Subject: Clouds and Precipitation | Research Activity: Atmospheric Modelling | Altitude Range: Troposphere | Science Focus: Physics (physical properties and processes)Impacts of cloud microphysics parameterizations on simulated aerosol–cloud interactions for deep convective clouds over HoustonCold cloud microphysical process rates in a global chemistry–climate modelPrecipitation enhancement in stratocumulus clouds through airborne seeding: sensitivity analysis by UCLALES-SALSASecondary ice production in summer clouds over the Antarctic coast: an underappreciated process in atmospheric modelsOpinion: Cloud-phase climate feedback and the importance of ice-nucleating particlesOn the ice-nucleating potential of warm hydrometeors in mixed-phase cloudsThe enhancement of droplet collision by electric charges and atmospheric electric fieldsCloud adjustments dominate the overall negative aerosol radiative effects of biomass burning aerosols in UKESM1 climate model simulations over the south-eastern AtlanticDependence of predictability of precipitation in the northwestern Mediterranean coastal region on the strength of synoptic controlThe decomposition of cloud–aerosol forcing in the UK Earth System Model (UKESM1)Sensitivity of warm clouds to large particles in measured marine aerosol size distributions – a theoretical studyHectometric-scale simulations of a Mediterranean heavy-precipitation event during the Hydrological cycle in the Mediterranean Experiment (HyMeX) first Special Observation Period (SOP1)Urbanization-induced land and aerosol impacts on sea-breeze circulation and convective precipitationShallow Cumulus Cloud Feedback in Large Eddy Simulations – Bridging the Gap to Storm Resolving ModelsSnow-induced buffering in aerosol–cloud interactionsEnvironmental sensitivities of shallow-cumulus dilution – Part 1: Selected thermodynamic conditionsEmploying airborne radiation and cloud microphysics observations to improve cloud representation in ICON at kilometer-scale resolution in the ArcticCloud droplet diffusional growth in homogeneous isotropic turbulence: bin microphysics versus Lagrangian superdroplet simulationsAn idealized model sensitivity study on Dead Sea desertification with a focus on the impact on convectionModelling mixed-phase clouds with the large-eddy model UCLALES–SALSADevelopment of aerosol activation in the double-moment Unified Model and evaluation with CLARIFY measurementsSize dependence in chord characteristics from simulated and observed continental shallow cumulusImpact of aerosols and turbulence on cloud droplet growth: an in-cloud seeding case study using a parcel–DNS (direct numerical simulation) approachDiffusional growth of cloud droplets in homogeneous isotropic turbulence: DNS, scaled-up DNS, and stochastic modelDifferences in tropical high clouds among reanalyses: origins and radiative impactsThe importance of Aitken mode aerosol particles for cloud sustenance in the summertime high Arctic: A simulation study supported by observational dataThe behavior of high-CAPE summer convection in large-domain large-eddy simulations with ICONVertical redistribution of moisture and aerosol in orographic mixed-phase cloudsImproving the Southern Ocean cloud albedo biases in a general circulation modelSensitivity of mixed-phase moderately deep convective clouds to parameterisations of ice formation – An ensemble perspectiveEvaluation of Southern Ocean cloud in the HadGEM3 general circulation model and MERRA-2 reanalysis using ship-based observationsEnsemble daily simulations for elucidating cloud–aerosol interactions under a large spread of realistic environmental conditionsAerosol indirect effects on the temperature–precipitation scalingThe vertical structure and spatial variability of lower-tropospheric water vapor and clouds in the tradesDetection and attribution of aerosol–cloud interactions in large-domain large-eddy simulations with the ICOsahedral Non-hydrostatic modelTo what extents do urbanization and air pollution affect fog?The effects of cloud–aerosol interaction complexity on simulations of presummer rainfall over southern ChinaGlobal response of parameterised convective cloud fields to anthropogenic aerosol forcingAtmospheric energy budget response to idealized aerosol perturbation in tropical cloud systemsUntangling causality in midlatitude aerosol–cloud adjustmentsTechnical note: Fundamental aspects of ice nucleation via pore condensation and freezing including Laplace pressure and growth into macroscopic iceThe relationship between low-level cloud amount and its proxies over the globe by cloud typeImpact of poleward heat and moisture transports on Arctic clouds and climate simulationImpact of resolution on large-eddy simulation of midlatitude summertime convectionThe diurnal stratocumulus-to-cumulus transition over land in southern West AfricaThe impacts of biomass burning activities on convective systems over the Maritime ContinentTechnical note: Deep learning for creating surrogate models of precipitation in Earth system modelsComparing the impact of environmental conditions and microphysics on the forecast uncertainty of deep convective clouds and hailEvaluation of aerosol and cloud properties in three climate models using MODIS observations and its corresponding COSP simulator, as well as their application in aerosol–cloud interactionsThe challenge of simulating the sensitivity of the Amazonian cloud microstructure to cloud condensation nuclei number concentrations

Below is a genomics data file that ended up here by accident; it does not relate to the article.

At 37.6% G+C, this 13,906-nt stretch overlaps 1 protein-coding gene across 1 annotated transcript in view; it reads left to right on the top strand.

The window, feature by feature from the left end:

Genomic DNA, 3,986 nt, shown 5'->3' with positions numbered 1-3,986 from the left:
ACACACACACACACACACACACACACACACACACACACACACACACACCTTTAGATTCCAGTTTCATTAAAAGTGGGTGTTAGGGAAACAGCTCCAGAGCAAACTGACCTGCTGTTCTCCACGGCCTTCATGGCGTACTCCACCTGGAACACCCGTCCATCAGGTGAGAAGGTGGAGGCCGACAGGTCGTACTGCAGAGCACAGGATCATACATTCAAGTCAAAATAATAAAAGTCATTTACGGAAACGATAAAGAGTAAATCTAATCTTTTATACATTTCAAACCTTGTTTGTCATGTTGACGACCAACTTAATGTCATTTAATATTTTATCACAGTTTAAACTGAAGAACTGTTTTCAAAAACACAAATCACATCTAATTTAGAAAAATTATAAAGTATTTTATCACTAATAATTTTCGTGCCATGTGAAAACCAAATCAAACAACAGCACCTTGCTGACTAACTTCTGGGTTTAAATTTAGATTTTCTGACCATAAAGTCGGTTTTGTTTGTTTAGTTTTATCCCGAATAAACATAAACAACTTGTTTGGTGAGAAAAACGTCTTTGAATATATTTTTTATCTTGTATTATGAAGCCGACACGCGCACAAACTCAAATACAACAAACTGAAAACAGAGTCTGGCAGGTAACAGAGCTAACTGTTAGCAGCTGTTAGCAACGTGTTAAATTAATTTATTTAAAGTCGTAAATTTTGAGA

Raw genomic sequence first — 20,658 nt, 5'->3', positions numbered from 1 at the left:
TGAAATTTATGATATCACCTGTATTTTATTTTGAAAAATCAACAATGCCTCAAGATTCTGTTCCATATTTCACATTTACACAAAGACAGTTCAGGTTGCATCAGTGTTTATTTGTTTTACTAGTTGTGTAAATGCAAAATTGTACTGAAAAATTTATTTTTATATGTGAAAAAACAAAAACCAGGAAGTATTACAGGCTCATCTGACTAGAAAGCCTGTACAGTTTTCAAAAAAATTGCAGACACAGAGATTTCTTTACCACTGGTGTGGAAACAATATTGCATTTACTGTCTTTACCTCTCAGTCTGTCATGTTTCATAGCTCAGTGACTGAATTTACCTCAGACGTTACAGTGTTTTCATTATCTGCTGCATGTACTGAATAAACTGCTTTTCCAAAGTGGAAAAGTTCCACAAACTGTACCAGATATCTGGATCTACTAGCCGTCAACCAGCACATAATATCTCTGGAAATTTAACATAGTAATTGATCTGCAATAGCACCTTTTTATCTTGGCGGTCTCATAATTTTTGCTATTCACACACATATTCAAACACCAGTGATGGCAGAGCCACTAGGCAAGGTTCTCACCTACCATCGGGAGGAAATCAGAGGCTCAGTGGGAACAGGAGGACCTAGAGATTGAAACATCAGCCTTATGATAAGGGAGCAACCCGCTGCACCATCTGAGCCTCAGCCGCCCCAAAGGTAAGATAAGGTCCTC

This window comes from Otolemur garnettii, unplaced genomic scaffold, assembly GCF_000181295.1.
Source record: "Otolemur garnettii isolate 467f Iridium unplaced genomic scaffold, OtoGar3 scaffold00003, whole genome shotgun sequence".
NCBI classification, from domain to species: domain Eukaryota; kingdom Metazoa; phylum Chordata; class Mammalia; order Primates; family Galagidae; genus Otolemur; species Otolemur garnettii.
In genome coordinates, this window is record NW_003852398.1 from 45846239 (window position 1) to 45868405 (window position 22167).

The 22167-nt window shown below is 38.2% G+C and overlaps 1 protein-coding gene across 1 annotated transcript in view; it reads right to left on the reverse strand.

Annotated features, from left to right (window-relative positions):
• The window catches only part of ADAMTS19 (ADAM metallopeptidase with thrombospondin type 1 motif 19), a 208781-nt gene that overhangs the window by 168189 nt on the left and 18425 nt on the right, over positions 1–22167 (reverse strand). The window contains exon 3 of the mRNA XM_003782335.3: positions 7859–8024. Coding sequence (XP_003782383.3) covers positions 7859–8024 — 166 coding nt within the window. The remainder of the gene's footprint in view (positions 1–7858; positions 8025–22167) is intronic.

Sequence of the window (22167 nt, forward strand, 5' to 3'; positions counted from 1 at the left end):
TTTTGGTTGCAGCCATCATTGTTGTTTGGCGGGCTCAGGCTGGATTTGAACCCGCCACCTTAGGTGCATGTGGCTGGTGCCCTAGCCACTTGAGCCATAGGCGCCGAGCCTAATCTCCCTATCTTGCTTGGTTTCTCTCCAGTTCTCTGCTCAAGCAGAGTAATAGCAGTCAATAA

Yuwei Zhang, Jiwen Fan, Zhanqing Li, and Daniel Rosenfeld